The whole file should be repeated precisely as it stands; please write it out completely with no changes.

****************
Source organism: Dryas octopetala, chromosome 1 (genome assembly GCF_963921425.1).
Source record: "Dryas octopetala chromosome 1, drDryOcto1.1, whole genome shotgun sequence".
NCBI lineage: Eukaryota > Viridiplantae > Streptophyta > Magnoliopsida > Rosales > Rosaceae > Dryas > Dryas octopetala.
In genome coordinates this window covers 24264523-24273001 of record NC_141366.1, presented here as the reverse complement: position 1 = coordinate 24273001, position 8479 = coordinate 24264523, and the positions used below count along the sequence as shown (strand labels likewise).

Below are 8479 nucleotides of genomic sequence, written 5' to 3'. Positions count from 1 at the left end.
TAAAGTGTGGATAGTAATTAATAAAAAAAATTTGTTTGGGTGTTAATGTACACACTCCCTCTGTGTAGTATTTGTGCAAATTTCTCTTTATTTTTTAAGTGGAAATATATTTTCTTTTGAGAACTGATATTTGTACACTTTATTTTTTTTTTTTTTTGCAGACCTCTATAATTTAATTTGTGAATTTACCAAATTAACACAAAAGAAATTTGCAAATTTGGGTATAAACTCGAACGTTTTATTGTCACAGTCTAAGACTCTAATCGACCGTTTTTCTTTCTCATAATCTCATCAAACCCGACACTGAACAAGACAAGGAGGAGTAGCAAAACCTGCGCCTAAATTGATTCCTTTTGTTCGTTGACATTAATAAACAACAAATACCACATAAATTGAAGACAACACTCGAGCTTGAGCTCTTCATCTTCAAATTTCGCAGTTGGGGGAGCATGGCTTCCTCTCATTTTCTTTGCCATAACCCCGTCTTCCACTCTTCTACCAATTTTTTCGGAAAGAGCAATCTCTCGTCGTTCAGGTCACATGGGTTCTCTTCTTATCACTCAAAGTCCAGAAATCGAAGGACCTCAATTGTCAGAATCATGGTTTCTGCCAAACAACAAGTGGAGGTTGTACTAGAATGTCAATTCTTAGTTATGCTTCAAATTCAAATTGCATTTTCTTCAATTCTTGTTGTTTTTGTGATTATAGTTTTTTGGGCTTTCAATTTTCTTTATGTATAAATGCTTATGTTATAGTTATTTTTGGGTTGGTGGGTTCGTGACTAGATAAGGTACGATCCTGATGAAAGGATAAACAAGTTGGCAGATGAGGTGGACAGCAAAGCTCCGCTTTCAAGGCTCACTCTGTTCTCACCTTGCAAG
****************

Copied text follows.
Source organism: Dryas octopetala, chromosome 1 (genome assembly GCF_963921425.1).
Source record: "Dryas octopetala chromosome 1, drDryOcto1.1, whole genome shotgun sequence".
NCBI lineage: Eukaryota > Viridiplantae > Streptophyta > Magnoliopsida > Rosales > Rosaceae > Dryas > Dryas octopetala.
In genome coordinates this window covers 24264523-24273001 of record NC_141366.1, presented here as the reverse complement: position 1 = coordinate 24273001, position 8479 = coordinate 24264523, and the positions used below count along the sequence as shown (strand labels likewise).

Below are 8479 nucleotides of genomic sequence, written 5' to 3'. Positions count from 1 at the left end.
TAAAGTGTGGATAGTAATTAATAAAAAAAATTTGTTTGGGTGTTAATGTACACACTCCCTCTGTGTAGTATTTGTGCAAATTTCTCTTTATTTTTTAAGTGGAAATATATTTTCTTTTGAGAACTGATATTTGTACACTTTATTTTTTTTTTTTTTTGCAGACCTCTATAATTTAATTTGTGAATTTACCAAATTAACACAAAAGAAATTTGCAAATTTGGGTATAAACTCGAACGTTTTATTGTCACAGTCTAAGACTCTAATCGACCGTTTTTCTTTCTCATAATCTCATCAAACCCGACACTGAACAAGACAAGGAGGAGTAGCAAAACCTGCGCCTAAATTGATTCCTTTTGTTCGTTGACATTAATAAACAACAAATACCACATAAATTGAAGACAACACTCGAGCTTGAGCTCTTCATCTTCAAATTTCGCAGTTGGGGGAGCATGGCTTCCTCTCATTTTCTTTGCCATAACCCCGTCTTCCACTCTTCTACCAATTTTTTCGGAAAGAGCAATCTCTCGTCGTTCAGGTCACATGGGTTCTCTTCTTATCACTCAAAGTCCAGAAATCGAAGGACCTCAATTGTCAGAATCATGGTTTCTGCCAAACAACAAGTGGAGGTTGTACTAGAATGTCAATTCTTAGTTATGCTTCAAATTCAAATTGCATTTTCTTCAATTCTTGTTGTTTTTGTGATTATAGTTTTTTGGGCTTTCAATTTTCTTTATGTATAAATGCTTATGTTATAGTTATTTTTGGGTTGGTGGGTTCGTGACTAGATAAGGTACGATCCTGATGAAAGGATAAACAAGTTGGCAGATGAGGTGGACAGCAAAGCTCCGCTTTCAAGGCTCACTCTGTTCTCACCTTGCAAG